A month after a new union started by Amazon warehouse workers became the first to win a US election in the company’s history, workers at a nearby Amazon facility voted against unionizing with the same grassroots organization.
Workers at an Amazon package sort center, known as LDJ5, voted 618 to 380 against unionizing with the Amazon Labor Union (ALU), a union founded last year by fired Amazon worker Chris Smalls and several colleagues. A victory at LDJ5 would have given the union the right to negotiate a collective bargaining agreement with Amazon at two key warehouses that play separate but complementary roles in serving Amazon customers in the critical New York City metropolitan area. That combination could have given organizers more leverage in contract negotiations with Amazon, but that advantage looks gone for now.
“We’re glad that our team at LDJ5 were able to have their voices heard,” Kelly Nantel, an Amazon spokesperson, said in a statement. “We look forward to continuing to work directly together as we strive to make every day better for our employees.”
On Twitter, ALU founder Chris Smalls said, “Despite todays outcome I’m proud of the worker/organizers of LDJ5. [T]hey had a tougher challenge after our victory at JFK8.”
He added that his union “will continue to organize and so should all of you.”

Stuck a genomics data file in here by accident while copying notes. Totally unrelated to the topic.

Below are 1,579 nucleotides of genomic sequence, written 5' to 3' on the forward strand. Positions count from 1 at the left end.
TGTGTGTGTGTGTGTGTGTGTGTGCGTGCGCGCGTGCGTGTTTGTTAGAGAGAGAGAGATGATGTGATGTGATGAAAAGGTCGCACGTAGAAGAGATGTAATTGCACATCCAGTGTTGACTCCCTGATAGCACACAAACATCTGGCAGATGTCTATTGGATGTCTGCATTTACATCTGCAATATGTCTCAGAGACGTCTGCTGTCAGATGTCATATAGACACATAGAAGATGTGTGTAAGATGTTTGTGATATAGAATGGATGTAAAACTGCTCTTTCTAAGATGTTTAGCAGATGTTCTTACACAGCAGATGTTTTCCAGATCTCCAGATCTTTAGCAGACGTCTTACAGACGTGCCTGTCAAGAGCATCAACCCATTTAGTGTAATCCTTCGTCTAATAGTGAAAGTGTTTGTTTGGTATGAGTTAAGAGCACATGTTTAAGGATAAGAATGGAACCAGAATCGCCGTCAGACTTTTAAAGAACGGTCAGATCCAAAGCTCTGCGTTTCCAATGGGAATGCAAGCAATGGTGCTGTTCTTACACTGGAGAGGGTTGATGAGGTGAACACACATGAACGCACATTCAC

The loss comes a month after the historic election at a larger nearby Amazon fulfillment center called JFK8. There, the union captured 2,654 votes, while 2,131 voted against organizing. (Workers at Amazon fulfillment centers like JFK8 pick, stow, and pack customer merchandise to the tune of 300 to 400 items an hour, while workers at sort centers like LDJ5 typically sort already-packaged orders by geographic destination.) Amazon is seeking to throw out the results, arguing that both the union and the National Labor Relations Board (NLRB), which oversaw the election, acted inappropriately. The NLRB has scheduled a May 23 hearing to discuss Amazon’s objections.
Separately, Amazon is still dealing with an organizing attempt by a separate union, the Retail, Wholesale and Department Store Union, in Bessemer, Alabama. Votes were tallied in late March for a re-do election at the Alabama warehouse called BHM1, after an NLRB official ruled that Amazon illegally interfered with the first election at the facility in 2021. The union is currently trailing by a little more than 100 votes in Bessemer, but the outcome is still up in the air because Amazon and the union contested more than 400 additional ballots combined. Those need to be scrutinized at a future hearing — and potentially counted — before a final result is confirmed in the coming months. In the first overturned Bessemer vote in 2021, workers had voted overwhelmingly in Amazon’s favor.
Whether a win or a loss at LDJ5, ALU was going to have an uphill battle, even if the original JFK8 election victory is upheld. Large anti-union employers like Amazon typically try to stall contract negotiations in the hopes the organizers or workers will lose interest, especially in a workplace like an Amazon warehouse where annual turnover rates have surpassed 100 percent. If a year passes after a finalized union election victory without a collective bargaining agreement, a decertification vote can take place.